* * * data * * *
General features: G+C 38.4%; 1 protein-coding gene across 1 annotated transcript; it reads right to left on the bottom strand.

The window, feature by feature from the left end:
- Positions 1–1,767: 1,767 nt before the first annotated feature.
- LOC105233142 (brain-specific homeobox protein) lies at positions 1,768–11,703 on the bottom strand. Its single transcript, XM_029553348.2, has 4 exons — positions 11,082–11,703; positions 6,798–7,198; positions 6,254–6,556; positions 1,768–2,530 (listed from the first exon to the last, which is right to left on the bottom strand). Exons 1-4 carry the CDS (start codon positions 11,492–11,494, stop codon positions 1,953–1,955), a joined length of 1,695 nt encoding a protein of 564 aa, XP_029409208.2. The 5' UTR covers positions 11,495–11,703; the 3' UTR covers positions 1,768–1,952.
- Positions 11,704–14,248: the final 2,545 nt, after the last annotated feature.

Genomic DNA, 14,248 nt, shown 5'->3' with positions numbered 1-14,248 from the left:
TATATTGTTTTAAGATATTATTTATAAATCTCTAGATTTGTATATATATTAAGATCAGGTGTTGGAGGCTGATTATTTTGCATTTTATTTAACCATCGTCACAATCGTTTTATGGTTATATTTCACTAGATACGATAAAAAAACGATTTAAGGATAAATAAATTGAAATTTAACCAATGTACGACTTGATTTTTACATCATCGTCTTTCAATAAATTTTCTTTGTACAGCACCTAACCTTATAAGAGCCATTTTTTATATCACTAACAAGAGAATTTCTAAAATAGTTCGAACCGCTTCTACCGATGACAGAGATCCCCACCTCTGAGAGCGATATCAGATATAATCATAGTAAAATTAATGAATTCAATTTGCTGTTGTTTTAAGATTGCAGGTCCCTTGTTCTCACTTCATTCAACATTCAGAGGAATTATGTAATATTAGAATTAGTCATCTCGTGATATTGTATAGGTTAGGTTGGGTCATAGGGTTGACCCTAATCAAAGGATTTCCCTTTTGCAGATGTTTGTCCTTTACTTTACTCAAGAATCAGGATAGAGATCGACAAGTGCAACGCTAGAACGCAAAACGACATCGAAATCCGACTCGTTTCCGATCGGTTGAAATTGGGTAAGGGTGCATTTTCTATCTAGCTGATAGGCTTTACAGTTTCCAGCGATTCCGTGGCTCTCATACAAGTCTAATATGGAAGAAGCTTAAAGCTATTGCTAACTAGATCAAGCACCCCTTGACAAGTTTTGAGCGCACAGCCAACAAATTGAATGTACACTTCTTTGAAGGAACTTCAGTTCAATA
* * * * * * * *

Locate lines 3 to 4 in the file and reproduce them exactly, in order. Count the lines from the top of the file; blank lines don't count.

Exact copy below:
- Positions 1–1,767: 1,767 nt before the first annotated feature.
- LOC105233142 (brain-specific homeobox protein) lies at positions 1,768–11,703 on the bottom strand. Its single transcript, XM_029553348.2, has 4 exons — positions 11,082–11,703; positions 6,798–7,198; positions 6,254–6,556; positions 1,768–2,530 (listed from the first exon to the last, which is right to left on the bottom strand). Exons 1-4 carry the CDS (start codon positions 11,492–11,494, stop codon positions 1,953–1,955), a joined length of 1,695 nt encoding a protein of 564 aa, XP_029409208.2. The 5' UTR covers positions 11,495–11,703; the 3' UTR covers positions 1,768–1,952.